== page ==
After a glorious salutation to Sat, Cit and Ananda, the Real, the Luminous and the Ocean of Bliss, the story that is the Yoga Vasistha unfolds...
The setting for the entire work is set into motion with the very first question, asked to the ancient sage Agastya :
"Which of the two is conducive to liberation, work or knowledge?"
A classic dilemna given in many Indian texts.
Is freedom or liberation dependent on doing anything at all? Or is it just about a deeper level gnosis or knowledge? If freedom was dependent on doing something, wouldn't that imply that it could be taken away?
And what exactly does liberation mean anyway? The text will define it very soon but it is good to examine such lofty concepts ourselves directly.
When you ask your Self of selves what liberation is, what do YOU come up with?
And what do you feel in your heart of hearts is the answer to the question above?
I used to believe Shankaracarya in his Atmabodha, when he said that work can never lead to liberation, that liberation is beyond cause and effect. But then one of my yoga teachers argued otherwise. The Yajnavalkya Samhita, a classical hatha text agrees with the answer that Vasistha gives.
Which is this:
"Verily, birds are able to fly with their two wings: even so both work and knowledge together lead to the supreme goal of liberation... both of them together form the means."
The deeper answer to the why of this answer unfolds in a strange way like a Russian doll, its structure reminiscent of the layering of our own mind. A story is opened within a story within a story. Until we arrive at a layer involving the sage Valmiki, who then opens another layer, the main layer of the text. The story of the God Prince Rama of epic fame and the court guru Vasistha, and their dialogue.
Before we go there, lets sit longer with the answer of the two wings, Action and Knowledge, because this question forms a powerful container for the entire text to come. We might ask what action and knowledge are. I've seen them also translated differently but it doesn't really matter. Going back to the Sanskrit roots honestly doesn't even concern me here. What mostly matters is the intent of these words...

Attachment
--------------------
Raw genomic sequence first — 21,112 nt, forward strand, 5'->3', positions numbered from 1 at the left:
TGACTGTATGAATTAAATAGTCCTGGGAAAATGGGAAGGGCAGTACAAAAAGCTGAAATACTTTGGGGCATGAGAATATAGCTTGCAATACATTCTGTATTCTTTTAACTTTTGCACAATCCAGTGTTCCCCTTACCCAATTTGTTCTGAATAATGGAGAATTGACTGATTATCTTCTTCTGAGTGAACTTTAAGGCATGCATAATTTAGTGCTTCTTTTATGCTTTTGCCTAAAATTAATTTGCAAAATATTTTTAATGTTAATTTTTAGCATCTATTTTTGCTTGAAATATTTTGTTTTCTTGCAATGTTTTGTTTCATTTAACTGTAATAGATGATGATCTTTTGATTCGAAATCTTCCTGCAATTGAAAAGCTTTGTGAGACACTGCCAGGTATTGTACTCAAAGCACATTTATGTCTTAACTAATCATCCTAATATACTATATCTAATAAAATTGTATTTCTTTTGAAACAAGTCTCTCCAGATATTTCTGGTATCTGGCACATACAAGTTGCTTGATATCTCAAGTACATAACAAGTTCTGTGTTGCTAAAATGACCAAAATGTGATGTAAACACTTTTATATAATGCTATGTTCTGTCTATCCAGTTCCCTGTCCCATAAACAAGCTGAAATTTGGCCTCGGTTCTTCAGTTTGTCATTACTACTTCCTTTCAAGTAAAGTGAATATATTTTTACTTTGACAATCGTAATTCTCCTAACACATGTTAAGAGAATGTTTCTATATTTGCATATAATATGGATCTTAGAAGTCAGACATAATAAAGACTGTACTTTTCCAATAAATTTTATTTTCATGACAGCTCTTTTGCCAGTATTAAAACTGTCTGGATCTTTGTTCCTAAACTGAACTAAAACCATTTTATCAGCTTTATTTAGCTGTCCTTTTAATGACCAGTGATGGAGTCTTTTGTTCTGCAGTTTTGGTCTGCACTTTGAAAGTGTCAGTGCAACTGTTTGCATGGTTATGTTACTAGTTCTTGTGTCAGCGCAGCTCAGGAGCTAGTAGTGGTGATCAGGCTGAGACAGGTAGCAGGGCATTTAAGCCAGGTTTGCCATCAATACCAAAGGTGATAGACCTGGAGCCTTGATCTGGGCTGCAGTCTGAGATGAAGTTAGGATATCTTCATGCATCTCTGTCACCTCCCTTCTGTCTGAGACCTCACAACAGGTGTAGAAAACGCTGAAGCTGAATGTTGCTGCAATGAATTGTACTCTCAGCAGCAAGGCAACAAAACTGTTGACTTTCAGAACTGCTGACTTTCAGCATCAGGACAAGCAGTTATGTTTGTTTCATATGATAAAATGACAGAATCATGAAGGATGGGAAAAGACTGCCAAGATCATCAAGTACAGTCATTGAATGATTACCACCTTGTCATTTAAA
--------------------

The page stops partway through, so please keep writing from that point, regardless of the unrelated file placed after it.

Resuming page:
One involves the relative truth of Reality which is ever changing. The other involves something absolute which is constant.
Perhaps we are getting closer to the intent of these words action and knowledge?
What is the relationship between the changing and the constant? Are we able to recognize each of these aspects of Reality separately?
Back to the beginning for a moment....
Yoga Vasistha opens with a beautiful prayer to Sat, Cit and Ananda.
Sat, the Real is acknowledged first. The sum total of all. Everything.
Cit, the Consciousness/Luminosity is that very light that sees. This is constant, undying, unchanging.
Ananda, the Bliss. Moving, changing, experiencing, filled with life.
These are the three aspects that are saluted in the opening verses of Yoga Vasistha. Thus it is fitting that the question is asked very quickly as to whether work or knowledge is necessary. Regardless of what liberation actually is, are we aware, cognizant on some level of all of these three levels of our being?
'Work' or 'action' takes place through movement and change, even if that movement is somehow apparent.
The 'knowledge' described here is not head knowledge. It is direct and constant. It is the Light itself which illuminates, which sees, which knows.
Why is there not a third category to describe some sort of concept related to Sat, the Real? Because this is completely beyond all movement and non-movement. The Real is just the Real. Sat is Sat.
In understanding for ourselves the meaning of work and knowledge, the changing and the constant, we are going to come to a deeper wholeness. Perhaps this wholeness of our being is 'liberation' or freedom.
And thus the story unfolds as to how to remember this inherent wholeness of what we are in actuality...